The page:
He goes on to argue that the ‘shiny barbarism’ of the 1950s of ‘milk-bars’ (which were like coffee-bars), and their clientele is almost single-handedly responsible for the decline and fall of the British working-class. He claims these dens of milk-shake drinking iniquity are destroying all the qualities that are most admirable in working-class culture. The bonds of solidarity are disappearing and Hoggart blames youth who were eagerly consuming ‘mass’ American culture and trashy popular literature which was replacing the ‘older’ more literate sort of pleasures and entertainments. I do not agree. Hoggart goes over the top in his hatred of the newer culture and fails to see the new forms of collectivity that have developed around it.
When Hoggart goes into a 1950s milk-bar he sees teenagers - a newly identified and worrying group 30 years ago - seemingly lounging about doing ‘nothing in particular’ and ‘wastin’ time’. He is horrified. And writes of ‘the young men’ who, ‘waggle one shoulder or stare, as desperately as Humphrey Bogart, across tubular chairs’. He sees in them ‘a peculiarly thin and pallid form of dissipation, a sort of spiritual dry-rot amid the odour of boiled milk’. Hoggart does not recognise the passivity, the boredom and the time wasting as a pose: another twist of the ‘us’ against ‘them’ screw. These forms of illusory inactivity keep at least one pair of prying eyes diverted from what is really going on.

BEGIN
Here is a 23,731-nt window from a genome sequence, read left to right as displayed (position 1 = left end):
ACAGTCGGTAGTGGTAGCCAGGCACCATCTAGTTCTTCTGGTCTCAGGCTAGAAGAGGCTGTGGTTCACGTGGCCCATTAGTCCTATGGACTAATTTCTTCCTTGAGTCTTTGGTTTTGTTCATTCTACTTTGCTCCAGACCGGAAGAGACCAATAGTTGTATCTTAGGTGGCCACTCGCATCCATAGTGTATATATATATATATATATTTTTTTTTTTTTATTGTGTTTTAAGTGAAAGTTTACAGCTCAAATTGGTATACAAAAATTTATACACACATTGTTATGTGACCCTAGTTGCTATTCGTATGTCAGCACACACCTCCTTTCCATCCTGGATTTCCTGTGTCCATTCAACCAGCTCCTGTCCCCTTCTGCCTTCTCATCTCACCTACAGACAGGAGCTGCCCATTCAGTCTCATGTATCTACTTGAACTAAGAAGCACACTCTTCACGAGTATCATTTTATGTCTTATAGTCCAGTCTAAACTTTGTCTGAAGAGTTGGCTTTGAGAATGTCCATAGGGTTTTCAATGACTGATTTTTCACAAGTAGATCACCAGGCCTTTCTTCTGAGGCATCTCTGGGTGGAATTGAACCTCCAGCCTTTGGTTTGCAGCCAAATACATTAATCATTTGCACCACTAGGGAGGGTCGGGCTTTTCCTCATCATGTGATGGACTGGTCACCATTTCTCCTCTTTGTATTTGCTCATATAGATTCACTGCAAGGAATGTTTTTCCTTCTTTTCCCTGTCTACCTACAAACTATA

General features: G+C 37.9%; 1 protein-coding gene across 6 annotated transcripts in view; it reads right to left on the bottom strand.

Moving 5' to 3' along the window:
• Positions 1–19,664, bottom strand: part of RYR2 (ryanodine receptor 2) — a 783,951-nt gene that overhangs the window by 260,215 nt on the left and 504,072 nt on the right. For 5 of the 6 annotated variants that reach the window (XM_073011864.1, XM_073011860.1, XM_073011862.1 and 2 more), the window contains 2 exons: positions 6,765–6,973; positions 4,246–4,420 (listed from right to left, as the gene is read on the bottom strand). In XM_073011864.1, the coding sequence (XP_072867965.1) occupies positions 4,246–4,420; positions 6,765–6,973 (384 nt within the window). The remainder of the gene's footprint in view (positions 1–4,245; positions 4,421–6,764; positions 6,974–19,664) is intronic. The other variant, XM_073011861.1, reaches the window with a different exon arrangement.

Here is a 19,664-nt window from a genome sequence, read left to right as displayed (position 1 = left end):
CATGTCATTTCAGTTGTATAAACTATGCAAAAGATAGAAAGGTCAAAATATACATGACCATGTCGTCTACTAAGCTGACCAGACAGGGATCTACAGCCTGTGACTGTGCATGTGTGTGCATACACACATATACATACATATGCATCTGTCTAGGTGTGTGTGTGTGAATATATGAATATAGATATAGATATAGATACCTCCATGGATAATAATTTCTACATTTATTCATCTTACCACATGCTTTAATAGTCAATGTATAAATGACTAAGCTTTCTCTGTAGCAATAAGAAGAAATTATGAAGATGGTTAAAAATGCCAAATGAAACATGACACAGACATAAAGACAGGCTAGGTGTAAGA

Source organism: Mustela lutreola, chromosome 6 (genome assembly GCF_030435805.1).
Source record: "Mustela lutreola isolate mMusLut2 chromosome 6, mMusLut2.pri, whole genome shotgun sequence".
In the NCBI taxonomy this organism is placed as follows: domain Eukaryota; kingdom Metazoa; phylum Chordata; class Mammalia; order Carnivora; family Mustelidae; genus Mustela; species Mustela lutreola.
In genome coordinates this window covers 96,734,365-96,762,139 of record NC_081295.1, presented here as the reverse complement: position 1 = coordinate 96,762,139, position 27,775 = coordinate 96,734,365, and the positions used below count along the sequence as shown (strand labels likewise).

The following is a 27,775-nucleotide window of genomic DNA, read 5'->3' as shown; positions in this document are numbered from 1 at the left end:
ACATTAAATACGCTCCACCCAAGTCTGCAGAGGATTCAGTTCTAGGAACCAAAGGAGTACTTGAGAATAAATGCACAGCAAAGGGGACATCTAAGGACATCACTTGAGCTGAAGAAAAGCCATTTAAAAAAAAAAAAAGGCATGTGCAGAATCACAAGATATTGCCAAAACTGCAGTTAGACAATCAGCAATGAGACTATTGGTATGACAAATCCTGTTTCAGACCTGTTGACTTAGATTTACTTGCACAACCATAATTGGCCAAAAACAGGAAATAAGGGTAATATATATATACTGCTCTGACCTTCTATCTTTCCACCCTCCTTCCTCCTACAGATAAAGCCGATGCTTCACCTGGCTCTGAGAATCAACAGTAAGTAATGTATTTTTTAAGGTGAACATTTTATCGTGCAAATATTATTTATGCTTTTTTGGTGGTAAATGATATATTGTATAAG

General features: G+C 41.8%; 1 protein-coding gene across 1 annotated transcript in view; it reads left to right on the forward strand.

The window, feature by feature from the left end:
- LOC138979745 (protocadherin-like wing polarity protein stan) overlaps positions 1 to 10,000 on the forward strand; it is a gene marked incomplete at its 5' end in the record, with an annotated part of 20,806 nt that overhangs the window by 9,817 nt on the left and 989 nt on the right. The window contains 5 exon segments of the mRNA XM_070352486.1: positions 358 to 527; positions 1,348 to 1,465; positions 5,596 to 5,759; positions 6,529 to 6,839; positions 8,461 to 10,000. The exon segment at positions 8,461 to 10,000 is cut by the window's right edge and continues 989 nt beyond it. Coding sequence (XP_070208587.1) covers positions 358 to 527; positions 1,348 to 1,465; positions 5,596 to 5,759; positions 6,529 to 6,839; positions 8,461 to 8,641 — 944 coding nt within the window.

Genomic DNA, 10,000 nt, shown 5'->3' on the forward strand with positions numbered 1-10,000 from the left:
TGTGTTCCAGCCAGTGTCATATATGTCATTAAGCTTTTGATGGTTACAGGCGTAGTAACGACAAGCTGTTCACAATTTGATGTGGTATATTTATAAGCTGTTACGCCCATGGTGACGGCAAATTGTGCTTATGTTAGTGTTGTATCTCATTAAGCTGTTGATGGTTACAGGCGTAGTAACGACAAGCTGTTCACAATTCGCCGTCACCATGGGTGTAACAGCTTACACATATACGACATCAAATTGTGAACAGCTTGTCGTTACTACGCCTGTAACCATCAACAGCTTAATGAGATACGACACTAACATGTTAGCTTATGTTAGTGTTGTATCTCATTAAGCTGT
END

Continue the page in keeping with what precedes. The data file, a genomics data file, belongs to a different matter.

Teenagers are not passive when they are out pretending to be ‘doing nothing.’ They are busy ‘playing the field’, ‘fancying’, ‘flirting’ or just showing off to their mates. But the complexity of these social rituals and the rules that govern them will not be revealed to an outsider like Hoggart.
The Uses of Literacy